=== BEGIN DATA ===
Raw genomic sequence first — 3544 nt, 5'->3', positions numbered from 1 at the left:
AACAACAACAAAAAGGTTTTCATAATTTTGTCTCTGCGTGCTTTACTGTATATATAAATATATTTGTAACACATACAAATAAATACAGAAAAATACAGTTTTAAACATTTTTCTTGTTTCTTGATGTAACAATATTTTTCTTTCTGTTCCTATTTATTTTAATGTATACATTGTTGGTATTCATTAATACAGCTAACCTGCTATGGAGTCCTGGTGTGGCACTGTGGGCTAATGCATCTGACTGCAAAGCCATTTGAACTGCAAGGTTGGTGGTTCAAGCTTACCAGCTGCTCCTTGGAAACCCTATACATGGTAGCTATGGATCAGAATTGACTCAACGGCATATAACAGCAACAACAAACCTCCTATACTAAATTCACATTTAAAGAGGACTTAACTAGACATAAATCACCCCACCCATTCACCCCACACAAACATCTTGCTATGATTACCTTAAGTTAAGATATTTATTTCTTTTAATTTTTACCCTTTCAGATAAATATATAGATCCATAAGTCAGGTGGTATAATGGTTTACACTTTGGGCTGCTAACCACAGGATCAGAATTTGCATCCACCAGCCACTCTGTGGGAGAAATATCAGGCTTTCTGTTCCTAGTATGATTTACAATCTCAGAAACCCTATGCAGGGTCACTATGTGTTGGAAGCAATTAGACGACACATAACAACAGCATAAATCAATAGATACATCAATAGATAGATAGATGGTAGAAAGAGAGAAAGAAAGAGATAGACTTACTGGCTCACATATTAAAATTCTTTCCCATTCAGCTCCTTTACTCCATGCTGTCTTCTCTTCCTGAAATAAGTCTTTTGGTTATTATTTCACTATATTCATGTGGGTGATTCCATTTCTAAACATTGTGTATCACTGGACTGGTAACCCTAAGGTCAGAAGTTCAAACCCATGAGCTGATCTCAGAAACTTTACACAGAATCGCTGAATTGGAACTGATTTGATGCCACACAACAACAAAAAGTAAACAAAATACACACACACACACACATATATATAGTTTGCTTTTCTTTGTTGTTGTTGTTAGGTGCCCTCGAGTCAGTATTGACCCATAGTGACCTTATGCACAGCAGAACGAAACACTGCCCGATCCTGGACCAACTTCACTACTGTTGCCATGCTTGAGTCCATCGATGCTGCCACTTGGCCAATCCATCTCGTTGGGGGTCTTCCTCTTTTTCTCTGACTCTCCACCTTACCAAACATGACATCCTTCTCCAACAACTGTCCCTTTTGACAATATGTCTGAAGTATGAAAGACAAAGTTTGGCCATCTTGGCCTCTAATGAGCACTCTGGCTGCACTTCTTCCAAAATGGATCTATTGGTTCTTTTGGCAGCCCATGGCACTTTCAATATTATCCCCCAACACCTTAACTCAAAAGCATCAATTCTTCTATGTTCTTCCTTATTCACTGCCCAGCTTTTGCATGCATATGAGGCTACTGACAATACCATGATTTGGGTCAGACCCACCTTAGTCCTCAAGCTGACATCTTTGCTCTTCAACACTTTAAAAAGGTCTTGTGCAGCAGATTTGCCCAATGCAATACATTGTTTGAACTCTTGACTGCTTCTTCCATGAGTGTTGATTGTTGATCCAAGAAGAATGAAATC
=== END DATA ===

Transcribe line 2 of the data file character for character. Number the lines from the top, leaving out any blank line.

AACAACAACAAAAAGGTTTTCATAATTTTGTCTCTGCGTGCTTTACTGTATATATAAATATATTTGTAACACATACAAATAAATACAGAAAAATACAGTTTTAAACATTTTTCTTGTTTCTTGATGTAACAATATTTTTCTTTCTGTTCCTATTTATTTTAATGTATACATTGTTGGTATTCATTAATACAGCTAACCTGCTATGGAGTCCTGGTGTGGCACTGTGGGCTAATGCATCTGACTGCAAAGCCATTTGAACTGCAAGGTTGGTGGTTCAAGCTTACCAGCTGCTCCTTGGAAACCCTATACATGGTAGCTATGGATCAGAATTGACTCAACGGCATATAACAGCAACAACAAACCTCCTATACTAAATTCACATTTAAAGAGGACTTAACTAGACATAAATCACCCCACCCATTCACCCCACACAAACATCTTGCTATGATTACCTTAAGTTAAGATATTTATTTCTTTTAATTTTTACCCTTTCAGATAAATATATAGATCCATAAGTCAGGTGGTATAATGGTTTACACTTTGGGCTGCTAACCACAGGATCAGAATTTGCATCCACCAGCCACTCTGTGGGAGAAATATCAGGCTTTCTGTTCCTAGTATGATTTACAATCTCAGAAACCCTATGCAGGGTCACTATGTGTTGGAAGCAATTAGACGACACATAACAACAGCATAAATCAATAGATACATCAATAGATAGATAGATGGTAGAAAGAGAGAAAGAAAGAGATAGACTTACTGGCTCACATATTAAAATTCTTTCCCATTCAGCTCCTTTACTCCATGCTGTCTTCTCTTCCTGAAATAAGTCTTTTGGTTATTATTTCACTATATTCATGTGGGTGATTCCATTTCTAAACATTGTGTATCACTGGACTGGTAACCCTAAGGTCAGAAGTTCAAACCCATGAGCTGATCTCAGAAACTTTACACAGAATCGCTGAATTGGAACTGATTTGATGCCACACAACAACAAAAAGTAAACAAAATACACACACACACACACATATATATAGTTTGCTTTTCTTTGTTGTTGTTGTTAGGTGCCCTCGAGTCAGTATTGACCCATAGTGACCTTATGCACAGCAGAACGAAACACTGCCCGATCCTGGACCAACTTCACTACTGTTGCCATGCTTGAGTCCATCGATGCTGCCACTTGGCCAATCCATCTCGTTGGGGGTCTTCCTCTTTTTCTCTGACTCTCCACCTTACCAAACATGACATCCTTCTCCAACAACTGTCCCTTTTGACAATATGTCTGAAGTATGAAAGACAAAGTTTGGCCATCTTGGCCTCTAATGAGCACTCTGGCTGCACTTCTTCCAAAATGGATCTATTGGTTCTTTTGGCAGCCCATGGCACTTTCAATATTATCCCCCAACACCTTAACTCAAAAGCATCAATTCTTCTATGTTCTTCCTTATTCACTGCCCAGCTTTTGCATGCATATGAGGCTACTGACAATACCATGATTTGGGTCAGACCCACCTTAGTCCTCAAGCTGACATCTTTGCTCTTCAACACTTTAAAAAGGTCTTGTGCAGCAGATTTGCCCAATGCAATACATTGTTTGAACTCTTGACTGCTTCTTCCATGAGTGTTGATTGTTGATCCAAGAAGAATGAAATC